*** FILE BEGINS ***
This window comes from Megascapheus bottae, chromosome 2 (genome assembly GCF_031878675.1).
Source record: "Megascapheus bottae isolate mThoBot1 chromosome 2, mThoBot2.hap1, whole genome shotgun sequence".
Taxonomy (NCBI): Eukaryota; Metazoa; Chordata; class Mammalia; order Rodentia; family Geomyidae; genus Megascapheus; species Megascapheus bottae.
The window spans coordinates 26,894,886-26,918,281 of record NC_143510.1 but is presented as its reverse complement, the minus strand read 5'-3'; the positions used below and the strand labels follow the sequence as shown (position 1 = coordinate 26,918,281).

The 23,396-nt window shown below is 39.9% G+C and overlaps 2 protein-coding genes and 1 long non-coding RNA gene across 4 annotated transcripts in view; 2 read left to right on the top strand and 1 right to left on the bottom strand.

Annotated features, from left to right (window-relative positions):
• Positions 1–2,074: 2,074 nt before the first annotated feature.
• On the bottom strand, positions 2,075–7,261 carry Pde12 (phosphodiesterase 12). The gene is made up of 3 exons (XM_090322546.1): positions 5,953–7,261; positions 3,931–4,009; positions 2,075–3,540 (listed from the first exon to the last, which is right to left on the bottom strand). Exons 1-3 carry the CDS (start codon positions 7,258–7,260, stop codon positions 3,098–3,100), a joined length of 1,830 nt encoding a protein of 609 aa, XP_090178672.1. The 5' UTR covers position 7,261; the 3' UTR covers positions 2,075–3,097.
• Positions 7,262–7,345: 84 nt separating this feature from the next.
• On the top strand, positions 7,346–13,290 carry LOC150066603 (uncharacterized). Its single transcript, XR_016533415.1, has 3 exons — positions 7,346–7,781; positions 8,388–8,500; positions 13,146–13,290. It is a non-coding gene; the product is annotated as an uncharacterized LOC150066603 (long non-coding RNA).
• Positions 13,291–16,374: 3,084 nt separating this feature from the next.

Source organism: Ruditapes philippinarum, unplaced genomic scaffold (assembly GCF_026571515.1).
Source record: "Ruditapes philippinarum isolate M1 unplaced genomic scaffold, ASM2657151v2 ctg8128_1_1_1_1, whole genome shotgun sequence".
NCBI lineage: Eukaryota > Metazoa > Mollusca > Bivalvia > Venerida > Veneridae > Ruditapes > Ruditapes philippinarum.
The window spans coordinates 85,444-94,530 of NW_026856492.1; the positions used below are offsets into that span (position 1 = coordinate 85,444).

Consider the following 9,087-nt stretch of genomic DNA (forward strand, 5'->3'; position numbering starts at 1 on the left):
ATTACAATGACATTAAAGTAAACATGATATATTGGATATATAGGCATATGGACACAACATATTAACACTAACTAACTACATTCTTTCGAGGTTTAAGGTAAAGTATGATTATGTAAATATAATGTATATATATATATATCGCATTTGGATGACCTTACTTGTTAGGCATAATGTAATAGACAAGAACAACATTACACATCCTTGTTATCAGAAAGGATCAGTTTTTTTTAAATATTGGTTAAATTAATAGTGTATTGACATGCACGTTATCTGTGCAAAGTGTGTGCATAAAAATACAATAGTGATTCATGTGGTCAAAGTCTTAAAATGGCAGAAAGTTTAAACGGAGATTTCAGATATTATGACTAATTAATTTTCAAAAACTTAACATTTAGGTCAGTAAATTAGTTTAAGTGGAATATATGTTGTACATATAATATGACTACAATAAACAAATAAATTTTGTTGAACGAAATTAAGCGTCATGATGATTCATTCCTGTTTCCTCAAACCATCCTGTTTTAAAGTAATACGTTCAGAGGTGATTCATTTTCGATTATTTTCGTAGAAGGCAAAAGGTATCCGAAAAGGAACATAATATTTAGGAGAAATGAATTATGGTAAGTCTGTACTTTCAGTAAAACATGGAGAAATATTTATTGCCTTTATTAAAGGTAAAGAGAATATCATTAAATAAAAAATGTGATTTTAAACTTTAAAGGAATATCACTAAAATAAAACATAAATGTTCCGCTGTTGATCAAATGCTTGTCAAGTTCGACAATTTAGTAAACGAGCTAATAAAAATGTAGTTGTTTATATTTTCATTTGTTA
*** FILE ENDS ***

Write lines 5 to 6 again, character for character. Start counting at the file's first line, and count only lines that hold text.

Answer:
The 23,396-nt window shown below is 39.9% G+C and overlaps 2 protein-coding genes and 1 long non-coding RNA gene across 4 annotated transcripts in view; 2 read left to right on the top strand and 1 right to left on the bottom strand.

Annotated features, from left to right (window-relative positions):